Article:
HomeKnow-HowCombining impact with financial gain: Insights from investors in the foodtech space

Combining impact with financial gain: Insights from investors in the foodtech space

Rolling into summer, it’s been an energizing and busy few months in the European startup community. With the return of in-person events, there have been plenty of opportunities to get connecting and chatting with different entrepreneurs, investors and thought leaders from across the ecosystem. 

From the EU-Startups Summit which we hosted in Barcelona in May, quickly followed by the Tech.EU event held in Brussels, to F&A Next 2022 and VivaTech in Paris (where the Ukrainian president made a surprise hologram appearance), all of these events have had one conversation piece in common: market conditions and business impact, either societal or environmental.

Prioritising impact in the midst of uncertainty

Looking at the current market downturn with high inflation, rising interest rates and the global food supply at risk, we wanted to find out first-hand if the need for sustainability, climate or cleantech investments has shifted. So, we sat down with a couple of investors and founders to learn how they are navigating the current markets and what advice they would give to impact-driven founders looking to raise capital. 

Impact needs to go hand-in-hand with financial return

Co-founding partner Clare Murray from Blume Equity, partnering with tech-enabled businesses across sustainable food, healthy living and responsible consumption at the growth equity stage in Europe, believes “Europe has a very robust impact funding ecosystem at the venture stage. What is missing is a pool of capital at the next stage to support these companies on their scale up journies. In order for impact investing to become mainstream, impact needs to go hand in hand with financial returns.”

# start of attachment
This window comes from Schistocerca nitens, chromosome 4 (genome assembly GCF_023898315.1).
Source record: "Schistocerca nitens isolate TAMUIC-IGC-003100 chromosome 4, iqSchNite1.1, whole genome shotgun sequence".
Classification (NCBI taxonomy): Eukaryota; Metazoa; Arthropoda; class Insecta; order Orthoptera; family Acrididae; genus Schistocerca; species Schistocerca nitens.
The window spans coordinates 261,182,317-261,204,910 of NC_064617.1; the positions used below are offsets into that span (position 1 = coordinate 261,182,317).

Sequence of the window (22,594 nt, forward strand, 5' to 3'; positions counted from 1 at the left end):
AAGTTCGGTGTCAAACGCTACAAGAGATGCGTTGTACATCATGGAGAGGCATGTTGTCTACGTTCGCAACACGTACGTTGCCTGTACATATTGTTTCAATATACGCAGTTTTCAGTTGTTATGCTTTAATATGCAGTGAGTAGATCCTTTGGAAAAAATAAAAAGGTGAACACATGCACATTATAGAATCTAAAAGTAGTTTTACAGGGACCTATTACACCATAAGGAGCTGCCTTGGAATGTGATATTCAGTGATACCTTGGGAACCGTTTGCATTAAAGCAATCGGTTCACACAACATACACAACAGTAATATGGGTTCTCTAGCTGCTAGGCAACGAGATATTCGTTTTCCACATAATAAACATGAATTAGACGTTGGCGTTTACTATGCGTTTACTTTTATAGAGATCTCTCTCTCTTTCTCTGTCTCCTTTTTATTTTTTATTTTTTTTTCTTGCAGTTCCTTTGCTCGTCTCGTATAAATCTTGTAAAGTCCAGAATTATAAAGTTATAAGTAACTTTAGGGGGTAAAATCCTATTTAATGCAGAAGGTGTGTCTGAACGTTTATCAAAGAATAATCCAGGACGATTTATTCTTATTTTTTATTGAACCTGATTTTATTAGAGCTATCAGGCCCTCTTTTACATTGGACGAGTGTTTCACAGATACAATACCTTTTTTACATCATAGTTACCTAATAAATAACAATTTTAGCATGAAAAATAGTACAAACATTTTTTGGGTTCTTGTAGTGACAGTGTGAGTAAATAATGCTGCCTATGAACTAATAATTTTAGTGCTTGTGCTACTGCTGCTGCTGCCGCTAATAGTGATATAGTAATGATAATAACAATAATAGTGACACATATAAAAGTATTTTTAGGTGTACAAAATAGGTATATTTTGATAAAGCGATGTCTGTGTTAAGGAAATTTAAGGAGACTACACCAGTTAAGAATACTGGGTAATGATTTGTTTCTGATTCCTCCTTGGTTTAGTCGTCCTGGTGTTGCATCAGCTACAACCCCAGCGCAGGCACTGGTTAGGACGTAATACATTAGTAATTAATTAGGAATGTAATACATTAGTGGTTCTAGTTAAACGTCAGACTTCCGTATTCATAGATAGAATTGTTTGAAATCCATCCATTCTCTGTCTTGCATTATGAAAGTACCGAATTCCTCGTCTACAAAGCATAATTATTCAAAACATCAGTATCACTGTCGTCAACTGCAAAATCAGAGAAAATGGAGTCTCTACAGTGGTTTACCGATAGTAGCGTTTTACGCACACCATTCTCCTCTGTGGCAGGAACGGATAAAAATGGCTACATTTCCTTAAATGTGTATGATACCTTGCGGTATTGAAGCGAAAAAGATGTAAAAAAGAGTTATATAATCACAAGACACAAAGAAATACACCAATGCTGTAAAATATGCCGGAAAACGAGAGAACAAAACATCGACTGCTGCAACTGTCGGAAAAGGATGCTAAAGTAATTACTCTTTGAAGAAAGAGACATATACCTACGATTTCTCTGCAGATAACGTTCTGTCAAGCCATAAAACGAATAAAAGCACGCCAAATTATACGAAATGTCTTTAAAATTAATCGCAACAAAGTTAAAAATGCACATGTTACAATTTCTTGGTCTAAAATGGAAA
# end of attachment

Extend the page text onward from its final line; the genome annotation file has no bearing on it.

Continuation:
Blume Equity’s biggest challenge in today’s shifting markets is growing the team with a focus on building its own company culture and creating its own ecosystem.

Clare’s advice to founders looking to raise capital now: “Just keep at it, take feedback but stand your ground, use your network to get media placements or introductions. If you are close to profitability is a good time to rise. Sequoia’s advice is a great piece to review to proactively prepare questions investors might have. Be aware of your valuation and if possible raise smaller rounds.”

Blume Equity has invested in Elvie, the women’s health tech pioneer behind a connected breast pump and smart pelvic floor exerciser based in the UK and the online discount food store Motatos, or Matsmart as it is locally known in Sweden. The Blume team currently has its eye on food waste solutions and carbon accounting.

Choose investors wisely

We also spoke with Marie Asano, Partner at the European Circular Bioeconomy Fund. The fund describes itself as the first European VC in (circular) bioeconomy exclusively dedicated to scaling growth-stage companies in food and energy contributing to a climate-neutral Europe. Marie joined ECBF in 2021, as she wanted a role where she could use her knowledge in science, to always learn something new, combined with bringing the next innovative technology to market.

In her words, joining the team allowed her to make a “small contribution to the world and our future by investing in not the next generation of companies with a cool innovation, but those that have products which will allow us to be more sustainable.”